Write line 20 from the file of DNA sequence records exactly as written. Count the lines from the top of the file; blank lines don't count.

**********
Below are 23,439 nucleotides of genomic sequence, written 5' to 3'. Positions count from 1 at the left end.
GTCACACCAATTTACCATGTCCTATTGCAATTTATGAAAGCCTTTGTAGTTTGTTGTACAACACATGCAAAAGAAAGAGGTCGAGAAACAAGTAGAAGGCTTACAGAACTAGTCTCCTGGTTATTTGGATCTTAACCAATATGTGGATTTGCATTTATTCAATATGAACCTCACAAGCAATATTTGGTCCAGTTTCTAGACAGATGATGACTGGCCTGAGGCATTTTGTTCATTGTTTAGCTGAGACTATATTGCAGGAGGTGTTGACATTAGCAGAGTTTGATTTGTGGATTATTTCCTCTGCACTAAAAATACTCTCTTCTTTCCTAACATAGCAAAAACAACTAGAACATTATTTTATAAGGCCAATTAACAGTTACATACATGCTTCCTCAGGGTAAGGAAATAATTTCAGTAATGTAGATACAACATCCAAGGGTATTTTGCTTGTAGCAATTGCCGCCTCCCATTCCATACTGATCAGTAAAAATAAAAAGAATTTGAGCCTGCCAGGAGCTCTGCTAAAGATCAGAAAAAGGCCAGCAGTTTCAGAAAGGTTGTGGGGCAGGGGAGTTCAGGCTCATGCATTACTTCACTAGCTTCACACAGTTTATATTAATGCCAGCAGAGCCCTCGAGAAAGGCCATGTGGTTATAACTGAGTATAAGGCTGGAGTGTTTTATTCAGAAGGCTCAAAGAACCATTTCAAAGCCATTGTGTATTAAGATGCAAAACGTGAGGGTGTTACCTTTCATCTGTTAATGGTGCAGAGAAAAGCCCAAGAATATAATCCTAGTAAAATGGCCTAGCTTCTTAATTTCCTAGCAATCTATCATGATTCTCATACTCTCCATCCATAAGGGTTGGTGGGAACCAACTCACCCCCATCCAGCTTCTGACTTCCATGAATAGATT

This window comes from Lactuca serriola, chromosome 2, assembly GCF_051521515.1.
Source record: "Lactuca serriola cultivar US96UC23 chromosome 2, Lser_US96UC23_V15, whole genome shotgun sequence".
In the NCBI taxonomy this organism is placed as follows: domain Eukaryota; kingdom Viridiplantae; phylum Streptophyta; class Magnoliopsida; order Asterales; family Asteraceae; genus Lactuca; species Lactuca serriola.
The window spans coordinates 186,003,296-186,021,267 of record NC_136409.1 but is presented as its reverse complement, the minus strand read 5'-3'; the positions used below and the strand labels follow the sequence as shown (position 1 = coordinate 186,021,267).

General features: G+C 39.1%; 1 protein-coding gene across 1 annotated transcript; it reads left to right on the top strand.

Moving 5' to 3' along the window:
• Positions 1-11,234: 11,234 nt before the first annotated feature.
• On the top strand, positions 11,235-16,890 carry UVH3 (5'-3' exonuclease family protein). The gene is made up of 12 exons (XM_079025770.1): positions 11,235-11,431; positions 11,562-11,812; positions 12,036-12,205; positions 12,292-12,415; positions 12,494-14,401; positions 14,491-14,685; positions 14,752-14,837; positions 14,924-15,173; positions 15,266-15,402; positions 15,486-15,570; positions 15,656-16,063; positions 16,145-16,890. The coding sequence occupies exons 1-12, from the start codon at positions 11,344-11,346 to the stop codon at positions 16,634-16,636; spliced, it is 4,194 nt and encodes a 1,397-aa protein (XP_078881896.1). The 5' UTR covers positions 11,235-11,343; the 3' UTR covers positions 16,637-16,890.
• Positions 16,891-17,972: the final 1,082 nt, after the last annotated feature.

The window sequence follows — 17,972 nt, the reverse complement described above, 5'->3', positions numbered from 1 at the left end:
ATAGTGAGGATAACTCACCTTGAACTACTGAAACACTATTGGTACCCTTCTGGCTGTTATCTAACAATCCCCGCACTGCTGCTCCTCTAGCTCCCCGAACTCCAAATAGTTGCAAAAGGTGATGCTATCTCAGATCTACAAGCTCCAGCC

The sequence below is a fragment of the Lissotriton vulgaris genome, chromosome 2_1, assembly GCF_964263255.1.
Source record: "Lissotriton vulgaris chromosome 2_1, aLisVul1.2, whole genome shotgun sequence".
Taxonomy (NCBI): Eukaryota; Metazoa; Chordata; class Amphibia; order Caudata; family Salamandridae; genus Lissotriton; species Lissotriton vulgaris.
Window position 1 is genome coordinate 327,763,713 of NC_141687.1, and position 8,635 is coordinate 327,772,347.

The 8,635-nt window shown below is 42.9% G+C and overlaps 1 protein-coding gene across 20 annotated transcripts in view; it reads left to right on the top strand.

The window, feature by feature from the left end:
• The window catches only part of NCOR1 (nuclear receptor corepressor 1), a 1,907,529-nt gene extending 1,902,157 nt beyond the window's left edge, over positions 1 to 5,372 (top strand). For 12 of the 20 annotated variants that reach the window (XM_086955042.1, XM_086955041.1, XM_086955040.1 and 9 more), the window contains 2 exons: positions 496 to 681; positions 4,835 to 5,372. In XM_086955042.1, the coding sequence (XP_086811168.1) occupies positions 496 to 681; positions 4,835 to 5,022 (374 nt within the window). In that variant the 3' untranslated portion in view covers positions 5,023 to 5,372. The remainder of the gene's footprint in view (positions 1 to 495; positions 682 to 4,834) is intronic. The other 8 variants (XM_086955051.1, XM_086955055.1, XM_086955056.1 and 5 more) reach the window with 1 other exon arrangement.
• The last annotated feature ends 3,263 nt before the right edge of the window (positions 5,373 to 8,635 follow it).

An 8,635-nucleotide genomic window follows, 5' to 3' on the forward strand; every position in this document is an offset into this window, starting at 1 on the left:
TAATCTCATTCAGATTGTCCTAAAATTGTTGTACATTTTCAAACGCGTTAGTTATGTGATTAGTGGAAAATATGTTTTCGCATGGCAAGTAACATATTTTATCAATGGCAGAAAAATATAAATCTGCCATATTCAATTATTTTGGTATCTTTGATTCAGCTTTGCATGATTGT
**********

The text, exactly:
• The window catches only part of NCOR1 (nuclear receptor corepressor 1), a 1,907,529-nt gene extending 1,902,157 nt beyond the window's left edge, over positions 1 to 5,372 (top strand). For 12 of the 20 annotated variants that reach the window (XM_086955042.1, XM_086955041.1, XM_086955040.1 and 9 more), the window contains 2 exons: positions 496 to 681; positions 4,835 to 5,372. In XM_086955042.1, the coding sequence (XP_086811168.1) occupies positions 496 to 681; positions 4,835 to 5,022 (374 nt within the window). In that variant the 3' untranslated portion in view covers positions 5,023 to 5,372. The remainder of the gene's footprint in view (positions 1 to 495; positions 682 to 4,834) is intronic. The other 8 variants (XM_086955051.1, XM_086955055.1, XM_086955056.1 and 5 more) reach the window with 1 other exon arrangement.